President Trump’s sudden, massive escalation of the military conflict with Iran has freaked out large segments of the national-security Establishment. But one person who is not worried at all is Joe Lieberman, once the Democrats’ vice-presidential candidate, currently a lobbyist for a Chinese telecommunications firm, and, as always, deeply concerned that “his” party is failing to line up behind the right wing of the Republican Party on a high-risk foreign-policy venture.
Lieberman’s argument, laid out in a Wall Street Journal op-ed today, will only come as a surprise to those laboring under the impression that his “thoughtful” manner implies actual thought. He begins by fretting that the parties disagree on Trump’s Iran strategy. “It’s understandable that the political class should have questions about it,” he concedes, “But it isn’t understandable that all the questions are being raised by Democrats and all the praise is coming from Republicans.”
In fact, it’s hardly true that “all the questions” about Trump’s policy are coming from Democrats — many members of Trump’s own administration have registered their intense dismay in the media at his policy, which has likely only gone through because Republican officials like James Mattis are no longer around to block it. Even if it was true, though, Lieberman doesn’t hold both parties equally responsible for disagreeing with each other. Instead, he proceeds immediately to blaming Democrats for failing to agree with Republicans:
After World War II, Sen. Arthur Vandenberg, a Michigan Republican who was chairman of the Foreign Relations Committee, formed a bipartisan partnership with President Truman that helped secure the postwar peace and greatly strengthened America’s position in the Cold War. “Politics stops at the water’s edge,” said Vandenberg when asked why he worked so closely with a Democratic president. He added that his fellow Americans undoubtedly had “earnest, honest, even vehement” differences of opinion on foreign policy, but if “we can keep partisan politics out of foreign affairs, it is entirely obvious that we shall speak with infinitely greater authority abroad.”
In their uniformly skeptical or negative reactions to Soleimani’s death, Democrats are falling well below Vandenberg’s standard and, I fear, creating the risk that the U.S. will be seen as acting and speaking with less authority abroad at this important time.
Ah, so the “Vandenberg standard” is that Congress has to support the president’s foreign policy. Oddly, however, the Vandenberg standard fails to apply to Democratic presidents. Indeed, the last time we had a Democratic president, Republicans undermined his diplomatic strategy with Iran to the point of sending the Iranians a letter warning that they would refuse to uphold the agreement their president had made. This sabotage campaign did not concern Lieberman, who at the time was too busy forming a group lobbying against Obama’s diplomacy to notice that the sacred Vandenberg standard was being broached.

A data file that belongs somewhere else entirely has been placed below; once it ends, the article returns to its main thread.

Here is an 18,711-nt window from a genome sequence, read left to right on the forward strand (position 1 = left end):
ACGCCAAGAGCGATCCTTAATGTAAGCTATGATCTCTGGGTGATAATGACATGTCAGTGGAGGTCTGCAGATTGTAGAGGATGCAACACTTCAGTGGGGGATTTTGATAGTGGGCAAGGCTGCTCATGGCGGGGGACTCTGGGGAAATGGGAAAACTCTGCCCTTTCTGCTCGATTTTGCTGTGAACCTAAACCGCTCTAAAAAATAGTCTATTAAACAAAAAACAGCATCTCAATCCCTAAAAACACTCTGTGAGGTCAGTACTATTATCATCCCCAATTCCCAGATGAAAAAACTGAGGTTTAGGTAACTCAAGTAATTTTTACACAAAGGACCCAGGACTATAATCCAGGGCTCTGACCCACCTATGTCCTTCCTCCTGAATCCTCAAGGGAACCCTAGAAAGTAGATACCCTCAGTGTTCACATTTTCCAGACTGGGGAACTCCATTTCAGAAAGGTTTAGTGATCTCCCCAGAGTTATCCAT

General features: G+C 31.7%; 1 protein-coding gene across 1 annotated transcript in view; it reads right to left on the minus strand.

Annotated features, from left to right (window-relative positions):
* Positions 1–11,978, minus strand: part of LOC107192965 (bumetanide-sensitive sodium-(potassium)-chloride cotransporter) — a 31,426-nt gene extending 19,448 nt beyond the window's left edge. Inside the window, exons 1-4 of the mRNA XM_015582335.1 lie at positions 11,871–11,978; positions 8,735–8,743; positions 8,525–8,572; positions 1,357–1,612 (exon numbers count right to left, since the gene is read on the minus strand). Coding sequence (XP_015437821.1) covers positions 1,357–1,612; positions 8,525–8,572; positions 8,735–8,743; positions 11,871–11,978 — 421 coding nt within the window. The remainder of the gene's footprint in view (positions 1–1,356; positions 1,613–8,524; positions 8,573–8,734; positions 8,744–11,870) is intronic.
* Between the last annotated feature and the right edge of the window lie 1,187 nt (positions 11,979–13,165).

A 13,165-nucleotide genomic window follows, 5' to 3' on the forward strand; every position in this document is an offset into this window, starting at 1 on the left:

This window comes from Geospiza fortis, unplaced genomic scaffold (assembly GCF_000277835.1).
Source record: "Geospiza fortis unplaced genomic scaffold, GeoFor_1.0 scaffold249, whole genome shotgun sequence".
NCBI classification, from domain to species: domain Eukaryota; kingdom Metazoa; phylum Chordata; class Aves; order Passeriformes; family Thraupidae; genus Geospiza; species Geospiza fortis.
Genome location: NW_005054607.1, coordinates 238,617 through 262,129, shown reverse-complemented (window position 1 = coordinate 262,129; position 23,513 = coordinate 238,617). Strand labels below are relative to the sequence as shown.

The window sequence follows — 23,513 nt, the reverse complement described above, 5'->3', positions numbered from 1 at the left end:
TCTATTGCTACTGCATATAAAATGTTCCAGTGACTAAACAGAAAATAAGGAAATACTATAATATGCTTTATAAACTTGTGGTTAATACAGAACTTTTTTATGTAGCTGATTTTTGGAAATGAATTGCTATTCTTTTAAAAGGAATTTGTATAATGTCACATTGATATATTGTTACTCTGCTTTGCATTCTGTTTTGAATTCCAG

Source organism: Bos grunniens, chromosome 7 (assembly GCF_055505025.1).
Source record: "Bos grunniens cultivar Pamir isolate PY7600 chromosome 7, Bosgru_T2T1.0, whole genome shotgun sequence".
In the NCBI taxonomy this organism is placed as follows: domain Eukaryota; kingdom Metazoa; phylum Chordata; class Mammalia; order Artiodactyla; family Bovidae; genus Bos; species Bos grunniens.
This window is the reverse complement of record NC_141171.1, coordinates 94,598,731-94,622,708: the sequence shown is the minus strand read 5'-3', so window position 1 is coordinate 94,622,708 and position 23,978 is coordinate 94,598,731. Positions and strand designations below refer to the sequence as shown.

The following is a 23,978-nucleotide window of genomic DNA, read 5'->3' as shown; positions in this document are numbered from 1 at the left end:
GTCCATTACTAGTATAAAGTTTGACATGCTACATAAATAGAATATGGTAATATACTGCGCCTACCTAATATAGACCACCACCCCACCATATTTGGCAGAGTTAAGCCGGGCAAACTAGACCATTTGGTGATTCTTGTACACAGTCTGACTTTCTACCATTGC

After bemoaning Democrats for their partisanship, he takes on the concern raised by Trump’s critics that killing Qasem Soleimani will “provoke a violent response.” (Lieberman does not bother to list other downsides of the killing, such as undermining Iran’s domestic opposition, infuriating Iraq’s government, freezing the campaign against ISIS, and alienating NATO allies, all of which have happened already.) Lieberman responds that we can’t worry our pretty little heads about what Iranians, or any foreign country, will do in response to something like killing their second-most-powerful person: “If we allow fear of a self-declared enemy like Iran to dictate our actions, we will only encourage them to come after us and our allies more aggressively.” Lieberman insists the killing will instead “diminish the chances of a wider conflict” by giving the Iranians “much to fear.”
Will the Iranians decide to cooperate with Trump rather than carry out the revenge they are loudly vowing to undertake? Conceivably. But Lieberman’s track record of predicting the course of this relationship is not encouraging. He has previously insisted, in 2018, that tearing up the Iran nuclear deal will make Iran “come back to the table and negotiate a total denuclearization,” and again, last year, that “history has shown that the best peaceful way to force a malevolent Tehran to change its behavior is to hit their bottom line.”
Somehow, Iran is acting in a way contrary to all the lessons Lieberman has drawn from history. Rather than backing down, it is lashing out. But Lieberman is confident that this latest escalation will do the trick.
Lieberman concludes his argument in a blaze of insinuation. In this incredible sequence of sentences, Lieberman floats the charge that Democrats really just hate using force against any bad guy anywhere. (He does not note that this charge is belied by events as recent as Democratic support for the killing of Abu Bakr al-Baghdadi.) He then takes care to say he personally does not believe this, but that people are saying it anyway:
It is possible that anti-Trump partisanship isn’t behind Democrats’ reluctance to say they’re glad Soleimani is dead. It may be that today’s Democratic Party simply doesn’t believe in the use of force against America’s enemies in the world. I don’t believe that is true, but episodes like this one may lead many Americans to wonder whether it is.
Is it possible Joe Lieberman is being paid by his Chinese clients to support every Trump foreign-policy maneuver, however reckless, because China wishes to undermine American power? I don’t believe this is true, but episodes like this Lieberman op-ed will lead many Americans to wonder if it is.